10th August 2006, 05:39 PM
What does one do while standing watch aboard the Eagle? Do watch standers walk around, stand in one place, travel through the ship and check on things? Why would someone have to stand watch when the ship is anchored near (but not in) port?
Do other Coast Guard vessels always have someone standing watch?
10th August 2006, 07:17 PM
Watch standing is a time honored tradition in the military (maybe not the AF since they haven't been around long enough to have traditions :shake: ). On board a ship, either underway or in-port you will always have watch standers in most departments. My experience (being medical) you always have at least one person available in case of emergencies. Sort of like your 24 hour ER/hospital. Most departments on a ship always have someone available to at least answer a phone, but for the engineering department, you have personnel available in case of an electrical outage, water outage, phone outage, etc. There is always a senior officer or senior enlisted (Officer of the Day) who takes charge of the vessel in the absence of the CO.
A watch may consist of sitting staring at a phone for 4-8 hours, or you may be doing maintenance. Standing the dog watch (12-4AM) you can start to wonder why you are there, and what your purpose is in big picture, but when things go wrong, they usually go wrong in a big way at that time of night.
Another way to look at it, a ship is just a large community that has the same requirements as any other community. Just because its a holiday and all the stores are closed and no one is on the road, you wouldn't expect the police and fire departments to close down. On a ship, every crew member, from the CO down to the most junior enlisted, is the fire department, underway and in port. If your electricity goes out at home, you want it restored as quickly as possible no matter what time of day or night, same on a ship. The difference between civilians who do the jobs at night/weekends/holidays and military who do it 24 hours a day is the civilians can get overtime pay for the extra hours.
To answer your questions, someone has to watch the anchor chain to make sure its secured (things tend to come loose at times), they have to make sure the ship isn't drifting (anchors can come loose, saw it happen on an aircraft carrier). You still need to have someone monitoring the radar to ensure no one runs into you, and in this day and age, make sure no one gets close to you. If the ship starts to drift due to the anchor not holding, you have to have enough crew to be able to get the ship underway to re-set the anchor. Fires, medical emergencies, electrical/plumbing emergencies (you would not believe how much sewage can spill from a 5" line in 20 minutes), personnel emergencies, cooks (watch standing makes you HUNGRY!). The list goes on. If there is going to be a problem, you have to make sure you can take care of it then, because tomorrow it may be to late.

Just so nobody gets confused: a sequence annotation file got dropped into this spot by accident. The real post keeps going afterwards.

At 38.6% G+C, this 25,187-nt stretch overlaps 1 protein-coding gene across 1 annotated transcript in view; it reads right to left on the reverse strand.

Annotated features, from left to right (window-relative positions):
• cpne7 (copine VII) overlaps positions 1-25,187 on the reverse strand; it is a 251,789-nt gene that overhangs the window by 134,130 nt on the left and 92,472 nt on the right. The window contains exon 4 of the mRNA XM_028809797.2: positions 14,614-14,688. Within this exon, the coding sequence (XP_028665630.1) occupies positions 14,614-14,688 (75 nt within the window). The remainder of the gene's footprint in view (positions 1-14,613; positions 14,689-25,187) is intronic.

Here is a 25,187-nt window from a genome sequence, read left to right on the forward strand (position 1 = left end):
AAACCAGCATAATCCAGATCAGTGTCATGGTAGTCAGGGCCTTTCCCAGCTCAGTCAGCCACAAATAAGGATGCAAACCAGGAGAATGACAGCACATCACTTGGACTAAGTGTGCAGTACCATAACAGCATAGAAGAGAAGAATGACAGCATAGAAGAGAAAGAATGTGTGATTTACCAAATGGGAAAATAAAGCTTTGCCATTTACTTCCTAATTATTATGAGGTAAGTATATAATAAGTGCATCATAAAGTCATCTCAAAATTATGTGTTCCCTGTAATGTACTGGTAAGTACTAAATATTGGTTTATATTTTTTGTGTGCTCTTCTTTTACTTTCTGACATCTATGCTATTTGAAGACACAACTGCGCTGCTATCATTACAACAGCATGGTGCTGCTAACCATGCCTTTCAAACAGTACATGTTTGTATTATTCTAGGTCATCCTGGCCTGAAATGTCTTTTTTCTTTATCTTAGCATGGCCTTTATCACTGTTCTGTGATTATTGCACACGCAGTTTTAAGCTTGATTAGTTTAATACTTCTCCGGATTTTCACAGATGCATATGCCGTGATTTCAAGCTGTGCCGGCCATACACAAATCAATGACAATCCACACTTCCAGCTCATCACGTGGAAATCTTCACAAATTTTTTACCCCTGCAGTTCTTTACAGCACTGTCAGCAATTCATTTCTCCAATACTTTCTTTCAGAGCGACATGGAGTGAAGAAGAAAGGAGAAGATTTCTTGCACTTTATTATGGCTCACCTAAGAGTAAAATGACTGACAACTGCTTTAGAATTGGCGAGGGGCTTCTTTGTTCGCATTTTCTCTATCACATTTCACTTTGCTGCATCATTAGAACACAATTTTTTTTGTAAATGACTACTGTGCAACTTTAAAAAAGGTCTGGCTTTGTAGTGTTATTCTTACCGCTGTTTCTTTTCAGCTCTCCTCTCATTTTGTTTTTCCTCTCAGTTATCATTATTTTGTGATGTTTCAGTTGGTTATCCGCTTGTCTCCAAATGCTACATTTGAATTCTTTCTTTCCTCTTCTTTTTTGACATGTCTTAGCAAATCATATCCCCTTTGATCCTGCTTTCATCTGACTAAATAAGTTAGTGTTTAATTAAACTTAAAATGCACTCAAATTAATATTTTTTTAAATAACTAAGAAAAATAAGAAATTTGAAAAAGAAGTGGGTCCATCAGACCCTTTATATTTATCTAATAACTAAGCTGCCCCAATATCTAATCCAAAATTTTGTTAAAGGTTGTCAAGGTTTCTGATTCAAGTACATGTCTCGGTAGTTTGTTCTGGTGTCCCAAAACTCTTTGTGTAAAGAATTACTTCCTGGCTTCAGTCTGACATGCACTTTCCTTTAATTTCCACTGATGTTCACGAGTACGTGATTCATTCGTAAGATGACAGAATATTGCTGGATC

I hope this has answered your questions (probably to much information :shake: )
11th August 2006, 11:33 AM
I can't add much to what RetNav said. You are basically the eyes and ears of your ship, looking out for other ships and such. In addition to the watches they sometimes have eight hours of duty as well, for a 16 hour day! Doesn't happen to often but it does at times. Also during the watch you get to interact with veteran sailors who can assure that you will be "salty" by the time your cruise is done. :shake:
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